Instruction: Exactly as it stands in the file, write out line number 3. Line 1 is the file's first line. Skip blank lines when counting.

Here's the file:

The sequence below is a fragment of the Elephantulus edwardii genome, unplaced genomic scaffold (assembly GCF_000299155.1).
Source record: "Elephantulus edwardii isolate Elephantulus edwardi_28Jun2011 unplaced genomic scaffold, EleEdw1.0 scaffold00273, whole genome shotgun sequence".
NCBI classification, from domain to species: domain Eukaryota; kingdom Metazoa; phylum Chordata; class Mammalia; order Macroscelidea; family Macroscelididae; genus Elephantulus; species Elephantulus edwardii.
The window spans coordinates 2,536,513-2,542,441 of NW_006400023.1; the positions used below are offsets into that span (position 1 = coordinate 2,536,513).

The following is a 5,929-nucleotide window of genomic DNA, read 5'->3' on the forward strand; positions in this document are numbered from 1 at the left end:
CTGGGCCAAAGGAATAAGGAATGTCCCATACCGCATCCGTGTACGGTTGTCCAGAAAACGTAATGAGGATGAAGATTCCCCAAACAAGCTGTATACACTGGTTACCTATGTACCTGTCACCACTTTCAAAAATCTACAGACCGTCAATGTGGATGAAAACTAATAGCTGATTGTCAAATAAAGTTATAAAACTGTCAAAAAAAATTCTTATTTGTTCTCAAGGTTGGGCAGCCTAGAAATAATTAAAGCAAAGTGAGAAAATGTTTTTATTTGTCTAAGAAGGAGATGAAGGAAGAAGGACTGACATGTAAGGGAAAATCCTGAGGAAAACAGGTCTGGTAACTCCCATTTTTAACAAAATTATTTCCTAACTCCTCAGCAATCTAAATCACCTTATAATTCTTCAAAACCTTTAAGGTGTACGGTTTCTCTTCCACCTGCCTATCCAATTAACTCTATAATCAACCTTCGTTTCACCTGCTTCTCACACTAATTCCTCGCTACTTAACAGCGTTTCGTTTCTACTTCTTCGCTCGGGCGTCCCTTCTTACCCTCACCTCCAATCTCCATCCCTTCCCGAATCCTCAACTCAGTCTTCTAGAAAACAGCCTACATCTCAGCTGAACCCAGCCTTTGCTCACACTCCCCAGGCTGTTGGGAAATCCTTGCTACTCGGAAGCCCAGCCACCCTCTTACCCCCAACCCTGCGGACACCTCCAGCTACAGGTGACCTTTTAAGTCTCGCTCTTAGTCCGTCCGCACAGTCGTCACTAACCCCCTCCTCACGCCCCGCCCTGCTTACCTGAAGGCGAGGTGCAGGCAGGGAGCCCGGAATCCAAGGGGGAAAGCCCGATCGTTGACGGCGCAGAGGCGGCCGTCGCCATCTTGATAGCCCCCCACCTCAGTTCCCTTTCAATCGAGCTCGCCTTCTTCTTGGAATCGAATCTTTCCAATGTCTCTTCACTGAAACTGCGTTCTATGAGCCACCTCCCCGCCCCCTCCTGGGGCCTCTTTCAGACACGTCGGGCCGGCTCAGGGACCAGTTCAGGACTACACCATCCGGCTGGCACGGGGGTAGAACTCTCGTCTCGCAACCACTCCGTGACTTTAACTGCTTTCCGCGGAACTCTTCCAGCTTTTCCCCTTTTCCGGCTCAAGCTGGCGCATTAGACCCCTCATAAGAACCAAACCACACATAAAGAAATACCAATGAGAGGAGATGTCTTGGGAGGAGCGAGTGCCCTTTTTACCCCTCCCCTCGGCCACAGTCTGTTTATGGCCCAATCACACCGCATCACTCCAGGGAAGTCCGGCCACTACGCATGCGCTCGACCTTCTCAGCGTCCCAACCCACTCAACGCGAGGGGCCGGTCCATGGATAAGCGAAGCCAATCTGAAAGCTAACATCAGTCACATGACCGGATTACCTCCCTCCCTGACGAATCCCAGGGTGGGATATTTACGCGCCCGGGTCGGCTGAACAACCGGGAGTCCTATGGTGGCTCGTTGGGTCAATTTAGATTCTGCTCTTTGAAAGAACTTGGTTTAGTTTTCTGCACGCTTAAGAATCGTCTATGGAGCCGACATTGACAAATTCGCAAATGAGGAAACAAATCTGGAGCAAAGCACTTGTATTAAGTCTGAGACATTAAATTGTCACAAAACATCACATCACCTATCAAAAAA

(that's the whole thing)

NCBI classification, from domain to species: domain Eukaryota; kingdom Metazoa; phylum Chordata; class Mammalia; order Macroscelidea; family Macroscelididae; genus Elephantulus; species Elephantulus edwardii.